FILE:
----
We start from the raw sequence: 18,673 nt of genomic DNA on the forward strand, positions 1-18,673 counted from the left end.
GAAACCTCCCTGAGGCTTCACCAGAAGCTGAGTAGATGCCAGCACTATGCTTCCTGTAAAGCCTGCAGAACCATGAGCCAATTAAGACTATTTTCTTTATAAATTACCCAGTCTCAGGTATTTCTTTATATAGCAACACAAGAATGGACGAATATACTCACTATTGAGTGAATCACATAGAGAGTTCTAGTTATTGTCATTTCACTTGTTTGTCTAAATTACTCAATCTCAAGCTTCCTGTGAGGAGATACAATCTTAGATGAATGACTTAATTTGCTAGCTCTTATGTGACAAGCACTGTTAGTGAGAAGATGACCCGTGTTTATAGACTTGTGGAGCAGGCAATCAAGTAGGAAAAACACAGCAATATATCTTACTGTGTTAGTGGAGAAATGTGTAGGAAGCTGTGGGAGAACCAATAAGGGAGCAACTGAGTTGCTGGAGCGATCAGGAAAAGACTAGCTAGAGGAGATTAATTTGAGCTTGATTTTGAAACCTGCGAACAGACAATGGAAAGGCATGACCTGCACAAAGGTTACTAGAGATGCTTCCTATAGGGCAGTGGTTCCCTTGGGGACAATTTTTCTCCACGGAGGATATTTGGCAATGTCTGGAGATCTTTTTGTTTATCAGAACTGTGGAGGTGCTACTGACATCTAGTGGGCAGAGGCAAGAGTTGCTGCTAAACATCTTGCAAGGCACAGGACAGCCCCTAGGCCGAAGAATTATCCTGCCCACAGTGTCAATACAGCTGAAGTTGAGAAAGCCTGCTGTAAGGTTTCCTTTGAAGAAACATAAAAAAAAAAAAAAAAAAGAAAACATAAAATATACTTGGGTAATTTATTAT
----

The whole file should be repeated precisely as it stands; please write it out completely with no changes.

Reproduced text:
We start from the raw sequence: 18,673 nt of genomic DNA on the forward strand, positions 1-18,673 counted from the left end.
GAAACCTCCCTGAGGCTTCACCAGAAGCTGAGTAGATGCCAGCACTATGCTTCCTGTAAAGCCTGCAGAACCATGAGCCAATTAAGACTATTTTCTTTATAAATTACCCAGTCTCAGGTATTTCTTTATATAGCAACACAAGAATGGACGAATATACTCACTATTGAGTGAATCACATAGAGAGTTCTAGTTATTGTCATTTCACTTGTTTGTCTAAATTACTCAATCTCAAGCTTCCTGTGAGGAGATACAATCTTAGATGAATGACTTAATTTGCTAGCTCTTATGTGACAAGCACTGTTAGTGAGAAGATGACCCGTGTTTATAGACTTGTGGAGCAGGCAATCAAGTAGGAAAAACACAGCAATATATCTTACTGTGTTAGTGGAGAAATGTGTAGGAAGCTGTGGGAGAACCAATAAGGGAGCAACTGAGTTGCTGGAGCGATCAGGAAAAGACTAGCTAGAGGAGATTAATTTGAGCTTGATTTTGAAACCTGCGAACAGACAATGGAAAGGCATGACCTGCACAAAGGTTACTAGAGATGCTTCCTATAGGGCAGTGGTTCCCTTGGGGACAATTTTTCTCCACGGAGGATATTTGGCAATGTCTGGAGATCTTTTTGTTTATCAGAACTGTGGAGGTGCTACTGACATCTAGTGGGCAGAGGCAAGAGTTGCTGCTAAACATCTTGCAAGGCACAGGACAGCCCCTAGGCCGAAGAATTATCCTGCCCACAGTGTCAATACAGCTGAAGTTGAGAAAGCCTGCTGTAAGGTTTCCTTTGAAGAAACATAAAAAAAAAAAAAAAAAAGAAAACATAAAATATACTTGGGTAATTTATTAT